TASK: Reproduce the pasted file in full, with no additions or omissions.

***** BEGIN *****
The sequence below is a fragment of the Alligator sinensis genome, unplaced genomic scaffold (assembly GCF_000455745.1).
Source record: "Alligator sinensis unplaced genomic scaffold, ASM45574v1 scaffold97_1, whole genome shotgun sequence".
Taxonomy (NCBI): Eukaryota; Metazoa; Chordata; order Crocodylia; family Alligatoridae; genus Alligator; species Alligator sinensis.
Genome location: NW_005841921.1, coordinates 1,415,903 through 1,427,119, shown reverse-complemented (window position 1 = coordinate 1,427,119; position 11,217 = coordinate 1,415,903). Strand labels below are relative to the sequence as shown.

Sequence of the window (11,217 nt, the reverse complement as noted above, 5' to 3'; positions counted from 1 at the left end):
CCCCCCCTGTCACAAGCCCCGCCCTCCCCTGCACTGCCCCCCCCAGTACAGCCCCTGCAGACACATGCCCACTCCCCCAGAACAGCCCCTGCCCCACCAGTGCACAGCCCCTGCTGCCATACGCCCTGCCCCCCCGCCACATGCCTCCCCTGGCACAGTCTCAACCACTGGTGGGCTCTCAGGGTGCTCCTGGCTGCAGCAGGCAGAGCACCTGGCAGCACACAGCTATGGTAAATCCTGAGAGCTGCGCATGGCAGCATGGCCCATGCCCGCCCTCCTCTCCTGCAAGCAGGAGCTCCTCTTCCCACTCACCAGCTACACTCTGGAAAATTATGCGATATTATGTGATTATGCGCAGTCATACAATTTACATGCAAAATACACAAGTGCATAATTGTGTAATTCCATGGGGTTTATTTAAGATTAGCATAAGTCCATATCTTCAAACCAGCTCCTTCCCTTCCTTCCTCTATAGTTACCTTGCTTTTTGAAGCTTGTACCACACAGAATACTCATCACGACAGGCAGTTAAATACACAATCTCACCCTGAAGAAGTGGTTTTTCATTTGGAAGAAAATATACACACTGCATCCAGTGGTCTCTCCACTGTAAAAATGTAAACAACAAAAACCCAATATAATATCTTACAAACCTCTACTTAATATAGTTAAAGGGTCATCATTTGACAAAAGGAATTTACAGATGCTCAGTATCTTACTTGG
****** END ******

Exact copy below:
The sequence below is a fragment of the Alligator sinensis genome, unplaced genomic scaffold (assembly GCF_000455745.1).
Source record: "Alligator sinensis unplaced genomic scaffold, ASM45574v1 scaffold97_1, whole genome shotgun sequence".
Taxonomy (NCBI): Eukaryota; Metazoa; Chordata; order Crocodylia; family Alligatoridae; genus Alligator; species Alligator sinensis.
Genome location: NW_005841921.1, coordinates 1,415,903 through 1,427,119, shown reverse-complemented (window position 1 = coordinate 1,427,119; position 11,217 = coordinate 1,415,903). Strand labels below are relative to the sequence as shown.

Sequence of the window (11,217 nt, the reverse complement as noted above, 5' to 3'; positions counted from 1 at the left end):
CCCCCCCTGTCACAAGCCCCGCCCTCCCCTGCACTGCCCCCCCCAGTACAGCCCCTGCAGACACATGCCCACTCCCCCAGAACAGCCCCTGCCCCACCAGTGCACAGCCCCTGCTGCCATACGCCCTGCCCCCCCGCCACATGCCTCCCCTGGCACAGTCTCAACCACTGGTGGGCTCTCAGGGTGCTCCTGGCTGCAGCAGGCAGAGCACCTGGCAGCACACAGCTATGGTAAATCCTGAGAGCTGCGCATGGCAGCATGGCCCATGCCCGCCCTCCTCTCCTGCAAGCAGGAGCTCCTCTTCCCACTCACCAGCTACACTCTGGAAAATTATGCGATATTATGTGATTATGCGCAGTCATACAATTTACATGCAAAATACACAAGTGCATAATTGTGTAATTCCATGGGGTTTATTTAAGATTAGCATAAGTCCATATCTTCAAACCAGCTCCTTCCCTTCCTTCCTCTATAGTTACCTTGCTTTTTGAAGCTTGTACCACACAGAATACTCATCACGACAGGCAGTTAAATACACAATCTCACCCTGAAGAAGTGGTTTTTCATTTGGAAGAAAATATACACACTGCATCCAGTGGTCTCTCCACTGTAAAAATGTAAACAACAAAAACCCAATATAATATCTTACAAACCTCTACTTAATATAGTTAAAGGGTCATCATTTGACAAAAGGAATTTACAGATGCTCAGTATCTTACTTGG